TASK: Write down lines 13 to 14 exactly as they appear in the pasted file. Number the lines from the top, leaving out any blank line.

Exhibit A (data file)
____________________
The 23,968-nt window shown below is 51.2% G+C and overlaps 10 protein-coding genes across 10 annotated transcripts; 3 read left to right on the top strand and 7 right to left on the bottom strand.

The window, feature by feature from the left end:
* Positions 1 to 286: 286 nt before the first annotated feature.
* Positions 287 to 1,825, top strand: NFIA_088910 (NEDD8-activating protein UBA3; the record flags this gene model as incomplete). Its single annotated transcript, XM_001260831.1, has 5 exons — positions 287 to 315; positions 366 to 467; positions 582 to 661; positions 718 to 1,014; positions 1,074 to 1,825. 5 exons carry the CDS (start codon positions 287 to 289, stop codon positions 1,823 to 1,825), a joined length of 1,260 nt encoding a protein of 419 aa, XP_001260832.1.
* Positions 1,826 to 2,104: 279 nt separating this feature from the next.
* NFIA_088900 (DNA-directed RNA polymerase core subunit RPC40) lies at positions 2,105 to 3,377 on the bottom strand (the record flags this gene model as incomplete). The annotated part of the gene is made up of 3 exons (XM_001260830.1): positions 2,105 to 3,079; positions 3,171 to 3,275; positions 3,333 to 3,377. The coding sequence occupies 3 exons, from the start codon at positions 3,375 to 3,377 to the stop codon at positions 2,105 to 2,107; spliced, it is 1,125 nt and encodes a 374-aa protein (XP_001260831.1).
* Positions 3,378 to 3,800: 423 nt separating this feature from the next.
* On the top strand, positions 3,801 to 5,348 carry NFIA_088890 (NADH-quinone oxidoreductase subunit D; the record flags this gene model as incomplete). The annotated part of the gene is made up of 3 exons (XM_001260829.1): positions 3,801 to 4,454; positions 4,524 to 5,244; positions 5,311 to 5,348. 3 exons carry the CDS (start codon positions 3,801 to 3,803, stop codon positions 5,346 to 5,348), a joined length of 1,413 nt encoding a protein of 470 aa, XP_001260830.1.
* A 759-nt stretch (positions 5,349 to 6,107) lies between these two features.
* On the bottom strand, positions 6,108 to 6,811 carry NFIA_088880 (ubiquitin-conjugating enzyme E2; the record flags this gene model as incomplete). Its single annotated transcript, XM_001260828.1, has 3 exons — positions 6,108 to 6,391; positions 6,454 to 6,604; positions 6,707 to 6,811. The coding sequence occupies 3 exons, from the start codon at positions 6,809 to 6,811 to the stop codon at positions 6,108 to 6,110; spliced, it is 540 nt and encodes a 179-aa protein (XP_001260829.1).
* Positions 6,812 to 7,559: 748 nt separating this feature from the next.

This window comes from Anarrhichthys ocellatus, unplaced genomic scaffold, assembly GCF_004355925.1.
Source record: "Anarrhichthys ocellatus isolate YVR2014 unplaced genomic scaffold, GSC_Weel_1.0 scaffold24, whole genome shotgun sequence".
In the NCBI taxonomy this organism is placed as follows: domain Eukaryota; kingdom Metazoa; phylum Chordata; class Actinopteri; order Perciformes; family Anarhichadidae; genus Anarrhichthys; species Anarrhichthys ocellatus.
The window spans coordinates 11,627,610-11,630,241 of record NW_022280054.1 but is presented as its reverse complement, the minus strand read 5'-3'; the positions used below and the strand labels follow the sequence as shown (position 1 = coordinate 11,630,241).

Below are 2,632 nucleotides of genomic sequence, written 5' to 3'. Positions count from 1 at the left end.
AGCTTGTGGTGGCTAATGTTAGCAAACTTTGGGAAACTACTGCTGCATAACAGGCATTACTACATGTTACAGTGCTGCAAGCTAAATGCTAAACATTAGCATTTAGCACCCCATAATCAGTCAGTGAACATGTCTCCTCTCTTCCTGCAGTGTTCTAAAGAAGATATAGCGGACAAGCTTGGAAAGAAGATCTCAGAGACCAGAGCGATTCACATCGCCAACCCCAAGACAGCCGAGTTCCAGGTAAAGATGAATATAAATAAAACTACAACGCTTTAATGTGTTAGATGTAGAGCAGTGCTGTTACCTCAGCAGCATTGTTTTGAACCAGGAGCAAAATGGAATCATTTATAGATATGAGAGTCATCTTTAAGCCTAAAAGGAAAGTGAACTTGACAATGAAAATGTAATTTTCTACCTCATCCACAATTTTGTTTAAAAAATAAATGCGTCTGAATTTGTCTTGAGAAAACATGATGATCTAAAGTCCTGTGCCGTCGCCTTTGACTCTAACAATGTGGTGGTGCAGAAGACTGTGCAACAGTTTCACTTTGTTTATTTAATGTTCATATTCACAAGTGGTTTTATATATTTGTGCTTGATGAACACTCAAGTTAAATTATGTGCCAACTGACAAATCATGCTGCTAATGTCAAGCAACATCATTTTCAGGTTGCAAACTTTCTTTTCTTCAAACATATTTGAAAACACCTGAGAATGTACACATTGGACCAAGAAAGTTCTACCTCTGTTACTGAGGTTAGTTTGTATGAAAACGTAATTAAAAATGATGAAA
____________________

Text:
Source record: "Anarrhichthys ocellatus isolate YVR2014 unplaced genomic scaffold, GSC_Weel_1.0 scaffold24, whole genome shotgun sequence".
In the NCBI taxonomy this organism is placed as follows: domain Eukaryota; kingdom Metazoa; phylum Chordata; class Actinopteri; order Perciformes; family Anarhichadidae; genus Anarrhichthys; species Anarrhichthys ocellatus.